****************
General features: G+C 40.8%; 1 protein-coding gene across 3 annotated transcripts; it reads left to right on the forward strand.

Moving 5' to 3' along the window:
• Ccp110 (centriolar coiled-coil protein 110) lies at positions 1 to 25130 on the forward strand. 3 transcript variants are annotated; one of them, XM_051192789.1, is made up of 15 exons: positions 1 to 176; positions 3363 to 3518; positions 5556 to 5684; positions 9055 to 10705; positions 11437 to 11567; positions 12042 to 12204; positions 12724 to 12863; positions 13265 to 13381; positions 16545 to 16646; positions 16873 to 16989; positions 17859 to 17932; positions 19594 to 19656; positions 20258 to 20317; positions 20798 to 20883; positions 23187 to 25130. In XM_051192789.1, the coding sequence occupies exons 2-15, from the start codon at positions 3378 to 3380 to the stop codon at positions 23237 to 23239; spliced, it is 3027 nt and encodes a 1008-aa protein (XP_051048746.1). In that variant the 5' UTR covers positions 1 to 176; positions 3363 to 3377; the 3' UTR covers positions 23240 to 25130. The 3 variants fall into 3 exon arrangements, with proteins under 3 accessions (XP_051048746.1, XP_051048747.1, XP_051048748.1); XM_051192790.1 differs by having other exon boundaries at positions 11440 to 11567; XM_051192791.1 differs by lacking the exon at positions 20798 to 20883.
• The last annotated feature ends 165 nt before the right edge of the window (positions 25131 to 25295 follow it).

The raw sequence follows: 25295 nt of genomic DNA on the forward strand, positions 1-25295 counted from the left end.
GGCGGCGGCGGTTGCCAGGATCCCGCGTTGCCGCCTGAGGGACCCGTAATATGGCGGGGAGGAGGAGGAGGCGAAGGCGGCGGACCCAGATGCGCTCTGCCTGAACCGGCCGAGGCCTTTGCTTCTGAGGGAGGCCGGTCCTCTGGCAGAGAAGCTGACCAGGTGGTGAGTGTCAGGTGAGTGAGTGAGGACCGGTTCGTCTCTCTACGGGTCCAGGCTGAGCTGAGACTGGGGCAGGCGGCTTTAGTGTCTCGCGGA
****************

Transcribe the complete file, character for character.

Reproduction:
General features: G+C 40.8%; 1 protein-coding gene across 3 annotated transcripts; it reads left to right on the forward strand.

Moving 5' to 3' along the window:
• Ccp110 (centriolar coiled-coil protein 110) lies at positions 1 to 25130 on the forward strand. 3 transcript variants are annotated; one of them, XM_051192789.1, is made up of 15 exons: positions 1 to 176; positions 3363 to 3518; positions 5556 to 5684; positions 9055 to 10705; positions 11437 to 11567; positions 12042 to 12204; positions 12724 to 12863; positions 13265 to 13381; positions 16545 to 16646; positions 16873 to 16989; positions 17859 to 17932; positions 19594 to 19656; positions 20258 to 20317; positions 20798 to 20883; positions 23187 to 25130. In XM_051192789.1, the coding sequence occupies exons 2-15, from the start codon at positions 3378 to 3380 to the stop codon at positions 23237 to 23239; spliced, it is 3027 nt and encodes a 1008-aa protein (XP_051048746.1). In that variant the 5' UTR covers positions 1 to 176; positions 3363 to 3377; the 3' UTR covers positions 23240 to 25130. The 3 variants fall into 3 exon arrangements, with proteins under 3 accessions (XP_051048746.1, XP_051048747.1, XP_051048748.1); XM_051192790.1 differs by having other exon boundaries at positions 11440 to 11567; XM_051192791.1 differs by lacking the exon at positions 20798 to 20883.
• The last annotated feature ends 165 nt before the right edge of the window (positions 25131 to 25295 follow it).

The raw sequence follows: 25295 nt of genomic DNA on the forward strand, positions 1-25295 counted from the left end.
GGCGGCGGCGGTTGCCAGGATCCCGCGTTGCCGCCTGAGGGACCCGTAATATGGCGGGGAGGAGGAGGAGGCGAAGGCGGCGGACCCAGATGCGCTCTGCCTGAACCGGCCGAGGCCTTTGCTTCTGAGGGAGGCCGGTCCTCTGGCAGAGAAGCTGACCAGGTGGTGAGTGTCAGGTGAGTGAGTGAGGACCGGTTCGTCTCTCTACGGGTCCAGGCTGAGCTGAGACTGGGGCAGGCGGCTTTAGTGTCTCGCGGA